These are all Langley kits and figures but I have installed a realistic scale blue flashing light (Express Models) on the ambulance.
When I left school I worked for a while on the local authority highways department mending roads and pavements – hence the street mending scene at Bow Street.
Even the rolling stock has special memories.
The Deltic is ‘Kings Own Yorkshire Light Infantry’ which was my Dad’s old regiment, The V1/3 No 67635 is an engine that we would have travelled behind on our Sunday trips to Bridlington and the ex L&Y pug represents the two pugs that scurried up and down the dock railways at Goole where Dad worked on the coal hoists.
Vehicles and Rolling Stock
As I have next to no experience or knowledge of railway operating procedure another club member drew up an operating timetable utilising the variety of locos and rolling stock we had available between us that included many elements of the original timetable plus some believable ‘extra’ trains thrown in.
The part finished model was first exhibited at Hartlepool Show in 2008 using this timetable which served as a very good proving ground and helped us to see where things needed to be changed.
Stock for the layout is a mixture of my own and those of other club members who help to operate it at exhibitions.
One lesson learned was how difficult and time consuming it could be to couple/uncouple stock using tension lock and three link couplings so all the stock has now been fitted with Kadee couplings which operate by delayed action magnets at strategic positions on the track.
My own loco stock includes the following:-
Hornby Black Five Bachmann Standard 4MT Bachmann V1/3 B12 Kit built D20 Bachmann Deltic Bachmann Class 37 Bachmann Class 25 Heljan Class 47 Hornby Pug Hornby 110 DMU (3 car) Hornby 101 DMU (3 car) Bachmann Class 04 Kit Built Sentinel Steam Railcar
Additional loco and rolling stock is available from other club members and includes a G5 Push Pull set which would have been the mainstay of passenger operations on the line.
Coaching stock includes (Bachmann) Thompson corridor in BR maroon and Crimson and Cream, Gresley Corridor in Teak (Ian Kirk Kits), Gresley Corridor in BR Maroon (Ian Kirk), Pullman Dining Cars (Hornby).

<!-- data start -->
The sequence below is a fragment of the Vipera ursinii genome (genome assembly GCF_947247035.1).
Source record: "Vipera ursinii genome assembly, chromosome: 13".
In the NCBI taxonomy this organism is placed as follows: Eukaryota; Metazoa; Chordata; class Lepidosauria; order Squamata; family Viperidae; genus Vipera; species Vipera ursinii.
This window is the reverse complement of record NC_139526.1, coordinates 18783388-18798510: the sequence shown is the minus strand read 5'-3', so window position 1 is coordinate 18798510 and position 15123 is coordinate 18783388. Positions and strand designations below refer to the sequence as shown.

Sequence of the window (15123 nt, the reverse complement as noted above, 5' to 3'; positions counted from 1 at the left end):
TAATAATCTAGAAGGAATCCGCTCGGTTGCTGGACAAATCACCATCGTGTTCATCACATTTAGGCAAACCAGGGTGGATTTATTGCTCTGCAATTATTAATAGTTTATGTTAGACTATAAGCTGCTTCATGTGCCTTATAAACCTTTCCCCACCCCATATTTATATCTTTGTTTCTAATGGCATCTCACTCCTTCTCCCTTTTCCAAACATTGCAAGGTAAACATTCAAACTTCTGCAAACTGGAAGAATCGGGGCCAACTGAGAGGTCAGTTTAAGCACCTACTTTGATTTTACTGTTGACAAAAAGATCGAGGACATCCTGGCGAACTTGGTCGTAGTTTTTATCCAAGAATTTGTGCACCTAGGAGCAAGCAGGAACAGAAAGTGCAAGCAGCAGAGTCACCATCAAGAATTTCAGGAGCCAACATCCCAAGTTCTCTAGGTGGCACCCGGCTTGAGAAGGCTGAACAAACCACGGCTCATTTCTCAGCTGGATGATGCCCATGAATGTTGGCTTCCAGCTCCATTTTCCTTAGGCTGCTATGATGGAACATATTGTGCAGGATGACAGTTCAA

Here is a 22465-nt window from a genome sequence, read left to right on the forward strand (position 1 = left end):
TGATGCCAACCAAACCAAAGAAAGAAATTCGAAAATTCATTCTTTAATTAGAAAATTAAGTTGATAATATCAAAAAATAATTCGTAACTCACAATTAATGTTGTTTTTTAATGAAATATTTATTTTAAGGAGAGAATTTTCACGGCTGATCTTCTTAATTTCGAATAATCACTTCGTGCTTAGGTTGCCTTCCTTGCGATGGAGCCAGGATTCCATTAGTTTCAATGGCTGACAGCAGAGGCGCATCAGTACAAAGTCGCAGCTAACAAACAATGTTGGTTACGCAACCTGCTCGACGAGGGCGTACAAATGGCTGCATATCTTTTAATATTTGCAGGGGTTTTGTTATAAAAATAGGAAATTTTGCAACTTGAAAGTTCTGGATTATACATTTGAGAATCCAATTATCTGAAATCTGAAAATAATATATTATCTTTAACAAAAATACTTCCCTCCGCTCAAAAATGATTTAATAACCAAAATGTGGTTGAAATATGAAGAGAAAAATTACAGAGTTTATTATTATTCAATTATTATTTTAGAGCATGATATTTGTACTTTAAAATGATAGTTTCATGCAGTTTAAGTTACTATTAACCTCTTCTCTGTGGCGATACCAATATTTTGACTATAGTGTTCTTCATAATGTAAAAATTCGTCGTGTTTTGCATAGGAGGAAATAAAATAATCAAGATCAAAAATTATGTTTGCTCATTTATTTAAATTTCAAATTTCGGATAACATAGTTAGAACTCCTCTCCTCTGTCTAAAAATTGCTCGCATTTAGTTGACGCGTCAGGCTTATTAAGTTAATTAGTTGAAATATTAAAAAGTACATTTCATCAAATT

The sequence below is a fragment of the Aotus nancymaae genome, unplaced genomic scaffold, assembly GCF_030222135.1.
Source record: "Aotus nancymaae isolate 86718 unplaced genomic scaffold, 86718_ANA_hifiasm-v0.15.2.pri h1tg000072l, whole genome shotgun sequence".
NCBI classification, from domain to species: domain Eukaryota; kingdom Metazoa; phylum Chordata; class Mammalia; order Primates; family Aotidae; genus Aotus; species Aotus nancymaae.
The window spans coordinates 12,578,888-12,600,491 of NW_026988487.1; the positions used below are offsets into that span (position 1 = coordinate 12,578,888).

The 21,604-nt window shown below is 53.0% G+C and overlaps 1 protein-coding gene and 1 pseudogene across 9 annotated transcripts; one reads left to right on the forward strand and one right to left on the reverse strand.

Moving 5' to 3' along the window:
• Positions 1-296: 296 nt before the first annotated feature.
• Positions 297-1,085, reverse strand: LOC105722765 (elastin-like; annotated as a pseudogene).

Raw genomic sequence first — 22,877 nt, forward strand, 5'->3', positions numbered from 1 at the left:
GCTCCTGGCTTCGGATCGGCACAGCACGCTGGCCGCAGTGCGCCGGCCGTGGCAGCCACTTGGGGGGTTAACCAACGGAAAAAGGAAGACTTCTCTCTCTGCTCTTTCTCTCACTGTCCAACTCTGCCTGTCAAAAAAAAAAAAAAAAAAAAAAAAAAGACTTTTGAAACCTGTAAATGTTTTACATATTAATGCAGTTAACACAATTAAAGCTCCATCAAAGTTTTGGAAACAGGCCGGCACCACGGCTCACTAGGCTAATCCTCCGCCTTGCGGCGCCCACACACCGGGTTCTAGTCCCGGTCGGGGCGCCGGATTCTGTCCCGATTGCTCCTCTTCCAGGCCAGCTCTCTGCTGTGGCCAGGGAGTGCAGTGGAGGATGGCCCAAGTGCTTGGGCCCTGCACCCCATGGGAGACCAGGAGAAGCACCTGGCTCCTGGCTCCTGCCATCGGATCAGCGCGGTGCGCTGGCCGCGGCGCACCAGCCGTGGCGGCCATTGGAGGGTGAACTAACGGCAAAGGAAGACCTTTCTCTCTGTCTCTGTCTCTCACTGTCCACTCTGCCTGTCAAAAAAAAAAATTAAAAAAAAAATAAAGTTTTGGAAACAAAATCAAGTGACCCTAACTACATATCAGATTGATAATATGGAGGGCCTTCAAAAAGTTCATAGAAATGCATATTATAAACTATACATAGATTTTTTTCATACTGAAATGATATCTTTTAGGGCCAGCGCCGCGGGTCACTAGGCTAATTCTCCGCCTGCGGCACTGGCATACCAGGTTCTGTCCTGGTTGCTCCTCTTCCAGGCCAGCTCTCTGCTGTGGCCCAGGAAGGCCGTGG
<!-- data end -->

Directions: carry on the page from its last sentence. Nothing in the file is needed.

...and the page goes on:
The Blackett and Hutton Foundry purchased a Ruston and Hornsby DS48 (No 265617) in 1948 which spent its’ entire working life there until the foundry was demolished.
It was rescued by a local haulier and is presently being renovated by Northumbria Rail at their Longhaughton Goods Yard premises.
This was one little loco I wanted to depict accurately if I could but, so far, I have been unable to obtain a kit for it. However, I saw a great article in the October 2008 edition of Railway Modeller where a short shunter was made from cutting down the Knightwing Industrial Shunter kit.
At first glance I thought it had a look of the DS48 and decided to try and use the same kit for my model.
It was my first attempt at building a loco and took quite a bit of work but, based on a Tenshodo power bogie and heavily weathered, I feel it does give a passable impression of the real thing.
Due to the very short wheelbase it did have some difficulty negotiating the small radius points used in the foundry yard so I also made up a ‘shunters’ wagon out of an old Dapol wagon chassis.
Single planked sides and ends were added and pick ups made form phosphor bronze wire added to each wheel before permanently coupling it to the shunter.
A few bits of junk, tools and balks of timber added before some heavy weathering completed the model.